On Sun, 8 Jan 2023 at 22:56, Phil via Std-Discussion <std-discussion@lists.isocpp.org> wrote:

... because literal 0 and literal 1 have the same type, cv and value category.

I agree in that point.

So `foo(0, 1)` would be expected to behave the same as `foo(1, 1)`.

I don’t think so.

[over.best.ics.general/2] states: "Implicit conversion sequences are concerned only with the type, cv-qualification, and value category of the argument **and how these are converted to match the corresponding properties of the parameter.**" (emphasis mine). In my understanding, the term „concerned“ means that other (restricting) properties might not affect the fact whether there is a valid conversion from one type into another. But it does not state that the conversion itself is limited to or determined just and only by „the type, cv-qualification, and value category“ - especially since the rules for the conversion itself are described in a completely different section [conv].

So, regarding the „implicit conversion sequences“, they are „concerned“ whether there is (at all) any legit conversion based on the type, cv-qualification, and value category of arguments and parameters. But the conversion itself is not limited, restricted, or „ concerned only with the type, cv-qualification, and value category“.

Going back to the example, this means the „implicit conversion sequences“ are „concerned“:

- for the first argument: from `cv-unqualified prvalue int` to `cv-unqualified lvalue void*` (overload 1) or  from `cv-unqualified prvalue int` to `cv-unqualified lvalue short` (overload 2), respectively.

- for the second argument: from `cv-unqualified prvalue int` to `cv-unqualified lvalue int` (overload 1) or  from `cv-unqualified prvalue int` to `cv-unqualified lvalue short` (overload 2), respectively.

It is not concerned whether the respective values are accessible or the like, it just cares about whether there is a potentially legit implicit conversion available „from -> to“.

So back to the first argument, for the first overload (1), it happens that there is indeed a legit implicit conversion available from `cv-unqualified prvalue int` to `cv-unqualified lvalue void*`. That is the „Pointer conversion“ - which happens to be available due to [conv.ptr/1]. But that conversion itself is in now way limited by or even related to [over.best.ics.general/2]. The pointer conversion has rank „Conversion“.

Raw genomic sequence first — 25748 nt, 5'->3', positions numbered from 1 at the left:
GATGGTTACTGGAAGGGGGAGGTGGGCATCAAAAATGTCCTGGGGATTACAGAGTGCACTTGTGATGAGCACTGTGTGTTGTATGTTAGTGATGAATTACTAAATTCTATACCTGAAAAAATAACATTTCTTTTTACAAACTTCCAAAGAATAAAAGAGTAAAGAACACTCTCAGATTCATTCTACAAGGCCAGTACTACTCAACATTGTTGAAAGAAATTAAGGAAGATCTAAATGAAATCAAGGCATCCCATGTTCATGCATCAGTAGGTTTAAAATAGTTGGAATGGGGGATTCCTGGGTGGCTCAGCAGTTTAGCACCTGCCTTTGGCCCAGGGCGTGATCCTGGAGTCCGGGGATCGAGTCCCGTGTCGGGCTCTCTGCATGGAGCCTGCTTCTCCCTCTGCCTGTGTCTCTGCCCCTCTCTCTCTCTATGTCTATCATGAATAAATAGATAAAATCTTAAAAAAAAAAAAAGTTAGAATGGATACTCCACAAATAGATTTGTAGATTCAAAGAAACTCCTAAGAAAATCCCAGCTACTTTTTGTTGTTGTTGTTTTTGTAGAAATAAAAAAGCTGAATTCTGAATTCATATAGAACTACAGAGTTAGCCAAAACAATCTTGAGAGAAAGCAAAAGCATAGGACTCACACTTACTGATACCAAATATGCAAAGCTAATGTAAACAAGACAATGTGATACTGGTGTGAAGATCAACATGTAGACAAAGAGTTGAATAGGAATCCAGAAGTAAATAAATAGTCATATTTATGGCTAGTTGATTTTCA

For the second overload (2), there is no need for an implicit conversion from `cv-unqualified prvalue int` to `cv-unqualified lvalue int`, since it is of category „Identity“ and has rank „Exact Match“.

At this point, the second overload (2) is only just the more viable overload.

Now, the second argument is evaluated.

For the first overload (1), there is a legit implicit conversion available from `cv-unqualified prvalue int` to `cv-unqualified lvalue short`. That is the „Integral conversion“ with rank „Conversion“.

For the second overload (2), there is a legit implicit conversion available from `cv-unqualified prvalue int` to `cv-unqualified lvalue short`. That is the „Integral conversion“ with rank „Conversion“.

So, at the end of the day, we have:
- for overload (1): Conversion-Exakt
- for overload (2): Conversion-Conversion

So, overload (1) is the „winner“ and more viable.

So again, in my understanding of the current wording, the conversion itself is in now way limited by or even related to [over.best.ics.general/2]. I think this paragraph is just there - as the related note suggests - to make it clear that the viability does not depend on whether the values are accessible or other properties, but just whether there is a known and legit implicit conversion from one (type, cv-qualification, and value category) „tuple“ into another.

Again, maybe I still miss the point but I don’t see any problem with the wording regarding how nullpointers are handled according to the specification. It is all clear in my understanding. Hope I could project my view somehow understandable.

Not really. What would you say happens for `foo(1, 1)` and where does that diverge from the process for `foo(0, 1)`? Let's forget about the second argument for now.
 
Kind Regards
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